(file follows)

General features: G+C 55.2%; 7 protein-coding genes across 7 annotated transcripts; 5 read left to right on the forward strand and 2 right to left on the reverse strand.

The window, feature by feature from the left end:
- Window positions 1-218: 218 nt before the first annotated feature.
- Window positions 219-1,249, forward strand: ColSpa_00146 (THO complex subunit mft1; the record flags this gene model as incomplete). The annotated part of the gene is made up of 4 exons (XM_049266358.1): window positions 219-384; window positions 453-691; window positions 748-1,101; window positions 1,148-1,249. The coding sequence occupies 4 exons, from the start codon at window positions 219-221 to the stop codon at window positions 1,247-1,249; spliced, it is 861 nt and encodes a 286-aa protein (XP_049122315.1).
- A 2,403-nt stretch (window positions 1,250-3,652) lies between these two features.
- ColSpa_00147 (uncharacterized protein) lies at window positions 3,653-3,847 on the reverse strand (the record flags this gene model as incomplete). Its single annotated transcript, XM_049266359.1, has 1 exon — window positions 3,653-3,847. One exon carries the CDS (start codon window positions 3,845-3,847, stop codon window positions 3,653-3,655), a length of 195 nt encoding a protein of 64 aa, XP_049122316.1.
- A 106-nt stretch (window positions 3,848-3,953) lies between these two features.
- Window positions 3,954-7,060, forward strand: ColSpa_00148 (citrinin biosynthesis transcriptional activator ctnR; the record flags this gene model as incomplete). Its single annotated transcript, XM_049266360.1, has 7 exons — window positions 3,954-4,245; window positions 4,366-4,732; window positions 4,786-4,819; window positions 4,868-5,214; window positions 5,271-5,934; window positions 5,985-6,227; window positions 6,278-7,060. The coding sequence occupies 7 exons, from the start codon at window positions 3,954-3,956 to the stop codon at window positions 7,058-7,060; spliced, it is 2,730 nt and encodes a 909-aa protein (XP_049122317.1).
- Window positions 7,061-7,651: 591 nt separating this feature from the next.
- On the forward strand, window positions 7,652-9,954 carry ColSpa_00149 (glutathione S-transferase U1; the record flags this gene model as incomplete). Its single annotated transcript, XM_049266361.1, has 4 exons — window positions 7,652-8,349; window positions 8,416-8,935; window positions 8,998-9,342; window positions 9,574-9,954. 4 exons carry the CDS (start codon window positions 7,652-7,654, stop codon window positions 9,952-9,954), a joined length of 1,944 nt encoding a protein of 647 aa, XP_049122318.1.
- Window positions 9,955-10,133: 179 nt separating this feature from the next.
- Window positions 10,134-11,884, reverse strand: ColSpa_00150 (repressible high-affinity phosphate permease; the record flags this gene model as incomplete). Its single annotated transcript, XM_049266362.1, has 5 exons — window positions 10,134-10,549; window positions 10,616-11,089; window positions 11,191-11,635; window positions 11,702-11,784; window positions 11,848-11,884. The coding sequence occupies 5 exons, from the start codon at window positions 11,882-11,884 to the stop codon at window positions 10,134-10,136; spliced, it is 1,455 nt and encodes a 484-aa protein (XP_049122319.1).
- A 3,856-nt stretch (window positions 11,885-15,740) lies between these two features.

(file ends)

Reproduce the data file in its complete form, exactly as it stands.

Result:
General features: G+C 55.2%; 7 protein-coding genes across 7 annotated transcripts; 5 read left to right on the forward strand and 2 right to left on the reverse strand.

The window, feature by feature from the left end:
- Window positions 1-218: 218 nt before the first annotated feature.
- Window positions 219-1,249, forward strand: ColSpa_00146 (THO complex subunit mft1; the record flags this gene model as incomplete). The annotated part of the gene is made up of 4 exons (XM_049266358.1): window positions 219-384; window positions 453-691; window positions 748-1,101; window positions 1,148-1,249. The coding sequence occupies 4 exons, from the start codon at window positions 219-221 to the stop codon at window positions 1,247-1,249; spliced, it is 861 nt and encodes a 286-aa protein (XP_049122315.1).
- A 2,403-nt stretch (window positions 1,250-3,652) lies between these two features.
- ColSpa_00147 (uncharacterized protein) lies at window positions 3,653-3,847 on the reverse strand (the record flags this gene model as incomplete). Its single annotated transcript, XM_049266359.1, has 1 exon — window positions 3,653-3,847. One exon carries the CDS (start codon window positions 3,845-3,847, stop codon window positions 3,653-3,655), a length of 195 nt encoding a protein of 64 aa, XP_049122316.1.
- A 106-nt stretch (window positions 3,848-3,953) lies between these two features.
- Window positions 3,954-7,060, forward strand: ColSpa_00148 (citrinin biosynthesis transcriptional activator ctnR; the record flags this gene model as incomplete). Its single annotated transcript, XM_049266360.1, has 7 exons — window positions 3,954-4,245; window positions 4,366-4,732; window positions 4,786-4,819; window positions 4,868-5,214; window positions 5,271-5,934; window positions 5,985-6,227; window positions 6,278-7,060. The coding sequence occupies 7 exons, from the start codon at window positions 3,954-3,956 to the stop codon at window positions 7,058-7,060; spliced, it is 2,730 nt and encodes a 909-aa protein (XP_049122317.1).
- Window positions 7,061-7,651: 591 nt separating this feature from the next.
- On the forward strand, window positions 7,652-9,954 carry ColSpa_00149 (glutathione S-transferase U1; the record flags this gene model as incomplete). Its single annotated transcript, XM_049266361.1, has 4 exons — window positions 7,652-8,349; window positions 8,416-8,935; window positions 8,998-9,342; window positions 9,574-9,954. 4 exons carry the CDS (start codon window positions 7,652-7,654, stop codon window positions 9,952-9,954), a joined length of 1,944 nt encoding a protein of 647 aa, XP_049122318.1.
- Window positions 9,955-10,133: 179 nt separating this feature from the next.
- Window positions 10,134-11,884, reverse strand: ColSpa_00150 (repressible high-affinity phosphate permease; the record flags this gene model as incomplete). Its single annotated transcript, XM_049266362.1, has 5 exons — window positions 10,134-10,549; window positions 10,616-11,089; window positions 11,191-11,635; window positions 11,702-11,784; window positions 11,848-11,884. The coding sequence occupies 5 exons, from the start codon at window positions 11,882-11,884 to the stop codon at window positions 10,134-10,136; spliced, it is 1,455 nt and encodes a 484-aa protein (XP_049122319.1).
- A 3,856-nt stretch (window positions 11,885-15,740) lies between these two features.